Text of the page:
Introduction to Cognitive Science

Master's Program in Cognitive Science, Comenius University in Bratislava

Winter semester 2010/11

Lecturer: Mgr. Dana Retová., Centre for Cognitive Science, Dept. of Applied Informatics, room I-11, dana.retova(at)fmph(dot)uniba(dot)sk, homepage

TA: Mgr. Kristína Rebrová, Centre for Cognitive Science, Dept. of Applied Informatics, room I-11, kristina.rebrova(at)fmph(dot)uniba(dot)sk, homepage

Time/Place: Tuesday 11:30 - 14:00, room I-8, 3 hours weekly

Credits: 5

Indicative Content

Cognitive Science is a new interdsciplinary field focusing on the study of mind and intelligent behavior. Its roots are in psychology, computer science, linguistics, neuroscience, antropology and philosophy. The goal of this course is to provide the students with an overview of theories, methods and topics of cognitive science: representational paradigms, perception, memory, learning and reasoning, language and communication, emotional, embodied and collective cognition. Examples of computational models of the studied cognitive phenomena will be presented.


  1. Readings 25%
  2. Oral presentations 30%
  3. Paper 30%
  4. Review 8%
  5. Group work 7%

Final evaluation of assignments and grades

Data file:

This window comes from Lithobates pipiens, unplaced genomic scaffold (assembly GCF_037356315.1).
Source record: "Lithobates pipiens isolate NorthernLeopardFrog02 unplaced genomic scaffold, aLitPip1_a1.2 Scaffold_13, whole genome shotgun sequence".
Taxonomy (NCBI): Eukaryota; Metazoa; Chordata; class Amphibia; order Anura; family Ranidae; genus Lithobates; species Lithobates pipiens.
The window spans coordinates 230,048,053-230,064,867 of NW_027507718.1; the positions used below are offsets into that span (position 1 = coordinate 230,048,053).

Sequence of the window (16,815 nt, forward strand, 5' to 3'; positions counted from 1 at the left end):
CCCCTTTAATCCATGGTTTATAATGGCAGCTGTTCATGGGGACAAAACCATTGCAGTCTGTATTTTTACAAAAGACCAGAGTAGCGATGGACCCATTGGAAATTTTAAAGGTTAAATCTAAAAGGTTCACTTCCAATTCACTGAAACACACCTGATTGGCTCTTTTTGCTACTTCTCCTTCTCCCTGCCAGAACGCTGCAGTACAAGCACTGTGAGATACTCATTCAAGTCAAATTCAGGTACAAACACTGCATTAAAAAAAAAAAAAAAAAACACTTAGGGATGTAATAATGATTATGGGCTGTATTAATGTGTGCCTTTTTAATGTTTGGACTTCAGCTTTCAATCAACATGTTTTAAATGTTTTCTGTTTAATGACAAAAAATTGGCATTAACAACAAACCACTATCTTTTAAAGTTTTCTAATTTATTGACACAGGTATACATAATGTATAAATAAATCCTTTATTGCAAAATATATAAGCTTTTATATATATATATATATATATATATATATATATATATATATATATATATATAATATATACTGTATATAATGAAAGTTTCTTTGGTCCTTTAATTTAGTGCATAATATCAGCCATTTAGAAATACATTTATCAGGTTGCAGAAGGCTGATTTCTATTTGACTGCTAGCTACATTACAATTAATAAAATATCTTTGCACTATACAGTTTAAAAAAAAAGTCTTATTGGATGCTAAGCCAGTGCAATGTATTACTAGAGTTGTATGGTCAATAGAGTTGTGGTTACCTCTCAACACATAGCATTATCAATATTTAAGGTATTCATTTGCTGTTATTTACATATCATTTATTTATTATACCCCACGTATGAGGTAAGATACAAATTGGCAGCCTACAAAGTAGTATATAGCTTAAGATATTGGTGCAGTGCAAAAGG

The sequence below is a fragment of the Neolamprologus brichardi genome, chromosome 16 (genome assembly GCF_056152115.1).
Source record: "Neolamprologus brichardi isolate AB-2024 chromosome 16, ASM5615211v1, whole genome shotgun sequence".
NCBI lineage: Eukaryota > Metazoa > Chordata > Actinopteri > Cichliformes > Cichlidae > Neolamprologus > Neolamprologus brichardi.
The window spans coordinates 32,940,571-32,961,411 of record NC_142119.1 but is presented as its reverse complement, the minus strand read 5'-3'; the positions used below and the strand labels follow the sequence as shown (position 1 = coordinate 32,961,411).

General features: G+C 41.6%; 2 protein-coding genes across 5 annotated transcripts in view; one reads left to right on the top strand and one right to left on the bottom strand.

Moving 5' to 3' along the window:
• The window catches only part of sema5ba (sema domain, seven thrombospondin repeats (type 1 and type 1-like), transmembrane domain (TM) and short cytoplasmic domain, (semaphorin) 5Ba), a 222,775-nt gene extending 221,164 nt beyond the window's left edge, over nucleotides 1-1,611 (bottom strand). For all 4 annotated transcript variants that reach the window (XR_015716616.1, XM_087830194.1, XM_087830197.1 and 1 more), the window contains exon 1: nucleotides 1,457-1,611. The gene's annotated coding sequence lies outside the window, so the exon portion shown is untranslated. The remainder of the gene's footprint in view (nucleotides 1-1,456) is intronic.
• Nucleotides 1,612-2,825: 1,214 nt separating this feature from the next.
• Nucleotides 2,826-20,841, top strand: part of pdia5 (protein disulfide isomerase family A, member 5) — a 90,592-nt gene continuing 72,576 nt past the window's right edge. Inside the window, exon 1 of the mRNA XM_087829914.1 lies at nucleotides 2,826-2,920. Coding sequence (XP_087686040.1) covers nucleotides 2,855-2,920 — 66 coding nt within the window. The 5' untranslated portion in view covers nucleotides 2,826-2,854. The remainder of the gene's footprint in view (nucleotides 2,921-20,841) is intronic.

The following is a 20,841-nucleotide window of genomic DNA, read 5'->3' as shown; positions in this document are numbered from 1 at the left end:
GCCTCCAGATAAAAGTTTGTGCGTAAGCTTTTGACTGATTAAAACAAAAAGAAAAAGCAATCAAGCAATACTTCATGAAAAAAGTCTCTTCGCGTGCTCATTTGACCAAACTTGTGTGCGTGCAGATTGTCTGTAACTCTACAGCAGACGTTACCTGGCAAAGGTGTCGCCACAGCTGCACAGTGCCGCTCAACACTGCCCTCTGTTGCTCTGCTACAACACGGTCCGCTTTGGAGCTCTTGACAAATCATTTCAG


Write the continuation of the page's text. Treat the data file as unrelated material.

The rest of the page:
(The list of readings and other resources will be updated on the way.)

Session Date Topic Readings
1. Sept 28 Introduction: Resources, Methods, Sciences and History of Cognitive Science
  • Rybárová, D.: Definitions of cognitive science, in: Philosophical and Methodological Issues Concerning Fodor's Theory of Modularity in the Language Domain. Unpublished doctoral dissertation. Slovak Academy of Sciences. Bratislava, 2003.
  • Pfeifer, R., Scheier, C., 1999. Understanding Intelligence. MIT Press, Cambridge, MA. Chap. 1.

2. Oct 5 Representational Theory of Mind
Multiple Realizability
3. Oct 13
Experimental group work with prof. Markus Peschl (Vienna)

no reading

4. Oct 19

Cognitive Science Paradigms:
Classical (computationalism)

Concepts to be worked on:

  • symbolic representation of the world
  • symbol grounding
  • syntax, semantics,
  • Physical Symbol Systems Hypothesis (PSSH)
  • algorithm,
  • computation + Turing machine,
  • Chinese Room argument

5. Oct 26

Cognitive Science Paradigms:
Connectionism & Neural Computation

Concepts to be worked on: